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Setting the craft scene ablaze - pyrography is a trend that is slowly rising in popularity by taking ordinary materials and turning them into something extraordinary.

If you've never heard of pyrography before, it's an art form that dates back as far as the 17th century and involves precision-burning freehand drawings, designs and decorations onto a wooden surface using a heated point. Your creative piece is therefore born out of the dark burn marks created and, with a little flair and practise, you can master shadows, shading and create stunning portraits and landscapes on your timber of choice.

But the most burning question to start with is - which wood do you choose?

Making sure you purchase the right wood for your latest pyro-art project is absolutely pivotal in determining how successful the finished results will be. In this blog, Woodshop Direct have put together 4 timbers that are not only easy to work on, but will showcase your masterpiece in the best possible light.

Maple

A more expensive choice for pyrography, but probably the best wood to work with. Maple has a light to medium colour and a very subtle grain which will accentuate all the intricate details of your drawing you've spent hours perfecting.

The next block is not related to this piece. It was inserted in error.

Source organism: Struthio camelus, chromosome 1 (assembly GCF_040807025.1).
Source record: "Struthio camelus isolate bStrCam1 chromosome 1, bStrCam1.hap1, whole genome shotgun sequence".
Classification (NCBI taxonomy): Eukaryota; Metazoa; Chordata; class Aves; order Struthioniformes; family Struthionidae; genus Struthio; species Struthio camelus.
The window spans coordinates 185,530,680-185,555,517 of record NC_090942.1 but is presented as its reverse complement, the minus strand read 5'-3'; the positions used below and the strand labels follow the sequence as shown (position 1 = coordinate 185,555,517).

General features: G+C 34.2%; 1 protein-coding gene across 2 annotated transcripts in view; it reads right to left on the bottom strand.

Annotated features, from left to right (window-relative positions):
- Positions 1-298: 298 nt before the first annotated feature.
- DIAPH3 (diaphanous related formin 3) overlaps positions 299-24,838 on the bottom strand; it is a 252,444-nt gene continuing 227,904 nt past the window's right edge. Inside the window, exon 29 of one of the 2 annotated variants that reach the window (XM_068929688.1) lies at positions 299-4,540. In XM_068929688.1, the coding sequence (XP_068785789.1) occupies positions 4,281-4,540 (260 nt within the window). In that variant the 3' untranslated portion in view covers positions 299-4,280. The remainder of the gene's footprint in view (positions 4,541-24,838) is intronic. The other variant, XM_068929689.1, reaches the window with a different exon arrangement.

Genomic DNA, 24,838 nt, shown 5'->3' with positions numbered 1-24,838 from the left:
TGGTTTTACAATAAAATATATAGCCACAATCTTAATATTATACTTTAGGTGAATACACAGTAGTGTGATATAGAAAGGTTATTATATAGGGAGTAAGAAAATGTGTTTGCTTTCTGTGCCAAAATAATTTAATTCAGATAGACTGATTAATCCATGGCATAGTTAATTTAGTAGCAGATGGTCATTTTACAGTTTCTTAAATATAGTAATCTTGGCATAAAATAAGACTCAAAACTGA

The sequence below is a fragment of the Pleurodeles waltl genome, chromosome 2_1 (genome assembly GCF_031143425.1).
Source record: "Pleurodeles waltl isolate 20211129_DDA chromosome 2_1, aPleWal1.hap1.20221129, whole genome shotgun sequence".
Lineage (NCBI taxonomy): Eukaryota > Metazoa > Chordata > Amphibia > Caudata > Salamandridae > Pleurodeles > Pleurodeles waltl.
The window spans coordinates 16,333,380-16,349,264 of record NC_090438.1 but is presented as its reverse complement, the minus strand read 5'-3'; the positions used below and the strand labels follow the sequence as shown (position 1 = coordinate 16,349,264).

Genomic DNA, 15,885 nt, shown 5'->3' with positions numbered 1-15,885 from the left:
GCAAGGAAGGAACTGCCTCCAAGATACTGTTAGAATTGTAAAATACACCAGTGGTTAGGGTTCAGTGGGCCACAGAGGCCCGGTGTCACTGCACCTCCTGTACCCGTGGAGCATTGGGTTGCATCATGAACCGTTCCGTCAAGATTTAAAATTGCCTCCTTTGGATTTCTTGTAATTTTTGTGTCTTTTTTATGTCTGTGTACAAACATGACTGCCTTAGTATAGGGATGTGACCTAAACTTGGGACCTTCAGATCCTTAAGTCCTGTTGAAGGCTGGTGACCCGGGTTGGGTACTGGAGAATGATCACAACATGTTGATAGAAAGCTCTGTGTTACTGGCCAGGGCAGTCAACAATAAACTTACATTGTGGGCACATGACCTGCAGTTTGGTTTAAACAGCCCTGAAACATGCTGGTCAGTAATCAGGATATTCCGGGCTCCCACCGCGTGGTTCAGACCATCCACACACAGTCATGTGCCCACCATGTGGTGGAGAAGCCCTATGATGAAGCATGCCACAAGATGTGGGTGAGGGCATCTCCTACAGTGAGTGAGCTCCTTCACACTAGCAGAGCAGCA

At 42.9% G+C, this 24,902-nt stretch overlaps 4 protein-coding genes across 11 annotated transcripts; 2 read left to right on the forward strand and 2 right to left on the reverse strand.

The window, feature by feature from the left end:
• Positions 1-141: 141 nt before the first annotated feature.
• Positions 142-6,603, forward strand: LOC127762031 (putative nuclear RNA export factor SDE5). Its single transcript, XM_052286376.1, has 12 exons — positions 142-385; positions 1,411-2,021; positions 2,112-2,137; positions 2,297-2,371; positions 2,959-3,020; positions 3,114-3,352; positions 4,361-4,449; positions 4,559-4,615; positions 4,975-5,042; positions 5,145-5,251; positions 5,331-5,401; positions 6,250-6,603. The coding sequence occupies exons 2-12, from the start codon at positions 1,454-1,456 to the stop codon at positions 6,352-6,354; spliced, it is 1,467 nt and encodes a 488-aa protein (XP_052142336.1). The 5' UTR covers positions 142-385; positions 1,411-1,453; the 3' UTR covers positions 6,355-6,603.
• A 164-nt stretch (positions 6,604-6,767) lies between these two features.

When working with maple, we would recommend that a high quality heating tool is used or one that can reach high temperatures due to the sheer hardness of this timber.

Poplar

It's like maple - only cheaper! Poplar is a popular choice for everyday pyrography projects. You'll benefit from the light colour tone and unobtrusive grain pattern which is ideal for working on and the burn patterns you create will show up wonderfully.

The only downside to poplar is the occasional risk of sap and resin spots or colour streaking, but this should only be considered a minor concern when buying.

Jelutong

Jelutong is a versatile choice, not only for pyrography, but for a wide range of different artistic woodworking projects such as carving, pattern work, whittling and model making. This wood is ideal if you wanted to combine multiple artistic disciplines on the same piece of timber.

Beech

If you're looking for an even more economical option, beech is a good alternative to maple and potentially poplar as well. It comes with a desirable pale colour, but the 'dash' grain pattern may cause aesthetic issues and sap seepage could occur when heated.

What Wood Types Should I Avoid?

Stay away from any dark, grainy or resinous woods, as well as timber that has an uneven or rough surface - all of these qualities will prove to be difficult or even impossible to work on.

Also stay away from any woods that have been treated with a finish or have any sort of synthetic materials in their composition because, when heated, they could emit toxic chemicals which could be harmful if inhaled. For this reason, we'd advise that you also stay away from reclaimed wood.


Post By Ed Mason